We know that many of us are no good at choosing our own passwords. That’s why companies are increasingly looking to bolster their own website security through additional authentication methods.
To that end, we’ve seen many different forms of two-factor authentication (2FA) employed – John Shier wrote an excellently detailed article on the topic last year in which he noted that each of the common 2FA options have their disadvantages.
His conclusion was that “true” 2FA, using a separate token, was probably the best way forward – but that such a system would likely not be free and would leave people with an annoyingly large amount of tokens to manage.
While it’s better for your security to take advantage of 2FA everywhere it is available, some people see it as an inconvenience nonetheless – either because they need to lug tokens around or because of the few seconds it takes to generate a code or type in a password received by SMS.
With that in mind, perhaps, a team of researchers from the Swiss Federal Institute of Technology in Zurich, Switzerland, have been looking into an alternative and altogether much simpler system of 2FA.
At the recent USENIX Security Symposium they presented a paper detailing a new tool they’ve created called Sound-Proof which, they said, was designed specifically for those users who prefer password-only authentication.
The researchers – Srdjan Capkun, Nikolaos Karapanos, Claudio Marforio and Claudio Soriente – said their verification process can confirm a person is in possession of their phone by matching ambient noise sound prints.
Conveniently, the phone doesn’t even need to be picked up as part of the process – it merely needs to be switched on and have the Sound-Proof mobile app installed (prototype apps have been developed for both Android and iOS and tested on the iPhone 6, Google Nexus 4 and Samsung Galaxy S3).
So if, for example, you are attempting to log in to something on your desktop PC, the app on your phone will also begin listening for sounds in the vicinity.
When the system confirms that the two devices are in close proximity – because they are both hearing the same sounds – it will log you in.
If you’re already thinking ahead to the privacy implications of an app that deals with sound, the researchers say their tool only deals with the “digital signature” of what it hears rather than the sounds themselves.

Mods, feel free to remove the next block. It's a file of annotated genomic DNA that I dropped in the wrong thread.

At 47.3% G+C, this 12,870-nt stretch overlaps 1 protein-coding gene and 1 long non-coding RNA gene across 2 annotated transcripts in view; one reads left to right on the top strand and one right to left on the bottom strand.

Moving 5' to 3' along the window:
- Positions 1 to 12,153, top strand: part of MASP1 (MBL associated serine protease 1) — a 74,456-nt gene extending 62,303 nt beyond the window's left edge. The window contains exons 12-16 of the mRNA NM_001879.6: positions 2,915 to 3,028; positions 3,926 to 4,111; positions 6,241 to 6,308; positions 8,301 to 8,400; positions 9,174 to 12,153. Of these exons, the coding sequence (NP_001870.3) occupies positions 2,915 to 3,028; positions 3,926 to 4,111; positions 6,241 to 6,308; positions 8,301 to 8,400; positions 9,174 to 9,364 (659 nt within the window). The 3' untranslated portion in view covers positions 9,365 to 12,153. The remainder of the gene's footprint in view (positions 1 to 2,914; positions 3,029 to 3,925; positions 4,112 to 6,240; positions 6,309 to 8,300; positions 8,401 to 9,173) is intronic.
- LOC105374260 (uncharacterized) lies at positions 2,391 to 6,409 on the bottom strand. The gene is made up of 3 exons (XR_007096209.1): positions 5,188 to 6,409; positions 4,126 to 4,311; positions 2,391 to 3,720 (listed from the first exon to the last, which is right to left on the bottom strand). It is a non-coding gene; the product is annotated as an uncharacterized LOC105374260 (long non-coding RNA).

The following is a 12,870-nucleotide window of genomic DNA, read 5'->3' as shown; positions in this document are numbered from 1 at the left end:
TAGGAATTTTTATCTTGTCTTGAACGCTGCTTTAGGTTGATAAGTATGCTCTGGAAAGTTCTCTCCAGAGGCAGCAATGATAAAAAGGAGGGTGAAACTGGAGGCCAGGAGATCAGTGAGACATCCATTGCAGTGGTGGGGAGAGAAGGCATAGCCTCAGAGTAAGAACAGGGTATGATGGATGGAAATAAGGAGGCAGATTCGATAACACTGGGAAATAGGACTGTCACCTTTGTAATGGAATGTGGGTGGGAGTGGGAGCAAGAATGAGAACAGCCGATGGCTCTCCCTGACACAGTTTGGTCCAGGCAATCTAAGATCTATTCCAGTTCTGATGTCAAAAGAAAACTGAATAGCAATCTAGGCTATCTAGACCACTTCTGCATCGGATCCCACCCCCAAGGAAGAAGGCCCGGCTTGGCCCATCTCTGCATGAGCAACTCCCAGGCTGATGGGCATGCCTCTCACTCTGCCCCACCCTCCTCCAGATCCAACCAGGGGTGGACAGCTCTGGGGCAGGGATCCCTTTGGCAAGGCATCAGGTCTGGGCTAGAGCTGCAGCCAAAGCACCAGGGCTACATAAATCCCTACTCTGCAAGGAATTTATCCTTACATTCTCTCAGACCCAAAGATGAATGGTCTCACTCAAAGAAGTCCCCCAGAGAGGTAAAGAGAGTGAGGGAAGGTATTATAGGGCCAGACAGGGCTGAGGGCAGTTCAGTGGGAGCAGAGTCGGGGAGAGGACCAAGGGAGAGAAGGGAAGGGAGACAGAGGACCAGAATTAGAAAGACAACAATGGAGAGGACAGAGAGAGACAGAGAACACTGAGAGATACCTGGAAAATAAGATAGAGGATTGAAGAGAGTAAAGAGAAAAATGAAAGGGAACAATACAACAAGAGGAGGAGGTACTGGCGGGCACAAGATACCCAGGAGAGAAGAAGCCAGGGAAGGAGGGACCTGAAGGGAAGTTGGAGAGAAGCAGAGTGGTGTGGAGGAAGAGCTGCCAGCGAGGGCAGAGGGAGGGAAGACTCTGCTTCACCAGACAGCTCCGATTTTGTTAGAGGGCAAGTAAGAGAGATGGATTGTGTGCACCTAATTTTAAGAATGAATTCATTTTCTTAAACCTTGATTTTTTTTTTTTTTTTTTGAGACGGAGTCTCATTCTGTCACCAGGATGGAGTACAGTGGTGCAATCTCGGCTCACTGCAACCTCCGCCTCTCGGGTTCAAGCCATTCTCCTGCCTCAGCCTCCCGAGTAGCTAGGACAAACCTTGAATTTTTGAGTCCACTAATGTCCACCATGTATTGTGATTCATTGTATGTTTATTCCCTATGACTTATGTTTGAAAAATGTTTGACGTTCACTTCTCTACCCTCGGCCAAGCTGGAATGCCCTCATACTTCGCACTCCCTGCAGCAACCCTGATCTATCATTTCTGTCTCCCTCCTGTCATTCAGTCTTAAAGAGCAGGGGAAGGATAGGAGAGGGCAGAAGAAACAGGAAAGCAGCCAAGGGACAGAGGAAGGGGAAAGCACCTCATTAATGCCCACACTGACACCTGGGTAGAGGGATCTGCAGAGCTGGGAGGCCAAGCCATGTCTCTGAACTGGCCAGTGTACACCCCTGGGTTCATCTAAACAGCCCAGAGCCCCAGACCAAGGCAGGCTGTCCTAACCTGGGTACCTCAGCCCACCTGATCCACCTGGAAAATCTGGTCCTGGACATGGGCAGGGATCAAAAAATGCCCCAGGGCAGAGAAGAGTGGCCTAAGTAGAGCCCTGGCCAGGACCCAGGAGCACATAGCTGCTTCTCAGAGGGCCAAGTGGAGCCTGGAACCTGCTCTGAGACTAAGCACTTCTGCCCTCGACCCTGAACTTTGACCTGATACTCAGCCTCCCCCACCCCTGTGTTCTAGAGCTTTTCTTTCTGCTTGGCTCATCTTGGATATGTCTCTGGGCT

Beyond the need for a microphone, nothing else is required on the computer end so, with no extensions or downloads, the system can be used across multiple systems with ease.
While the system sounds interesting and would likely be of benefit to anyone looking for some hassle-free additional security (the researchers say their system will likely save 25 seconds per login when compared to other forms of 2FA), it is not perfect.
In one (probably unlikely) scenario, a hacker who has already snagged your password would merely need to get close to you in order to replicate the right sound environment. As the app initiates without your phone being picked up there is even a risk that a determined hacker could break into your account while standing next to you and you wouldn’t know about it until it was too late.
Likewise, if you are watching TV and an attacker gets lucky and switches on the same channel, the ambient sound may just be similar enough to grant them access. Again, unlikely, but in any event, using Sound-Proof would still be better than not using 2FA at all.
Also, a Wi-Fi connection will be needed and the system may be affected by environmental conditions, though the researchers did point out that the app can record through obstacles such as pockets and even purses.
Beyond that, the research team has created an app that mitigates brute force attacks via rate limiting and which can be used for continuous authentication. It is also capable of reverting back to traditional 2FA codes if its sound-based system should fail.
Even so, the team’s research remains nothing more than a project, though Marforio says development will continue:
At the moment we are trying to improve the overall performance of the system to make the login even faster and to better compare the two audio samples in order to further improve the accuracy. The idea is to continue working on it as a startup.
As to whether the public will have much appetite for an app that allows their phone to record sound all the time remains to be seen.
Want to know more about two-factor authentication?
To find out whether the online service you use supports 2FA, you can visit twofactorauth.org.
It has a comprehensive (albeit not exhaustive) list of many of the top online services that support 2FA or two-step verification (2SV).
Turn it on and be more secure.